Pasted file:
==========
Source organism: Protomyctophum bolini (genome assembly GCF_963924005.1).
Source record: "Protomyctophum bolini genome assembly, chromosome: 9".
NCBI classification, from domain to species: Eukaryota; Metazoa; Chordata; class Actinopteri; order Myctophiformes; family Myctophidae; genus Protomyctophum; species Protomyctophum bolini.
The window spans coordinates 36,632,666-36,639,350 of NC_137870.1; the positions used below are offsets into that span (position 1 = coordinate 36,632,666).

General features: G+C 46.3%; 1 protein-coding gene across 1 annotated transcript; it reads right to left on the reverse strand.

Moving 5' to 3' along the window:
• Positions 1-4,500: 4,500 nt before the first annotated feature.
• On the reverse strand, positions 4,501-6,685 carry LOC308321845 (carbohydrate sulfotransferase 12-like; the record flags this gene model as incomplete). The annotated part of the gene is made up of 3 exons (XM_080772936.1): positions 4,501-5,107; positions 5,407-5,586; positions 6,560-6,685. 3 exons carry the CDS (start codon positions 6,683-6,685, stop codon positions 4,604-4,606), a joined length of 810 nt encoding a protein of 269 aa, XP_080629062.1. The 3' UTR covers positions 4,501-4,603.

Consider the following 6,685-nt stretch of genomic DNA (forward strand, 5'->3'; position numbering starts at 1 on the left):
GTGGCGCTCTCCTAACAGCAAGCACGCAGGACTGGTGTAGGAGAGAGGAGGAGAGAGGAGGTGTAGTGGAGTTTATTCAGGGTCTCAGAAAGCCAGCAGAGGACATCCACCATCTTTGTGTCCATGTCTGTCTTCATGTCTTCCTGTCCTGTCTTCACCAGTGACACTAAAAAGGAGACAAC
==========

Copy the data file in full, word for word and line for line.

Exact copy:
Source organism: Protomyctophum bolini (genome assembly GCF_963924005.1).
Source record: "Protomyctophum bolini genome assembly, chromosome: 9".
NCBI classification, from domain to species: Eukaryota; Metazoa; Chordata; class Actinopteri; order Myctophiformes; family Myctophidae; genus Protomyctophum; species Protomyctophum bolini.
The window spans coordinates 36,632,666-36,639,350 of NC_137870.1; the positions used below are offsets into that span (position 1 = coordinate 36,632,666).

General features: G+C 46.3%; 1 protein-coding gene across 1 annotated transcript; it reads right to left on the reverse strand.

Moving 5' to 3' along the window:
• Positions 1-4,500: 4,500 nt before the first annotated feature.
• On the reverse strand, positions 4,501-6,685 carry LOC308321845 (carbohydrate sulfotransferase 12-like; the record flags this gene model as incomplete). The annotated part of the gene is made up of 3 exons (XM_080772936.1): positions 4,501-5,107; positions 5,407-5,586; positions 6,560-6,685. 3 exons carry the CDS (start codon positions 6,683-6,685, stop codon positions 4,604-4,606), a joined length of 810 nt encoding a protein of 269 aa, XP_080629062.1. The 3' UTR covers positions 4,501-4,603.

Consider the following 6,685-nt stretch of genomic DNA (forward strand, 5'->3'; position numbering starts at 1 on the left):
GTGGCGCTCTCCTAACAGCAAGCACGCAGGACTGGTGTAGGAGAGAGGAGGAGAGAGGAGGTGTAGTGGAGTTTATTCAGGGTCTCAGAAAGCCAGCAGAGGACATCCACCATCTTTGTGTCCATGTCTGTCTTCATGTCTTCCTGTCCTGTCTTCACCAGTGACACTAAAAAGGAGACAAC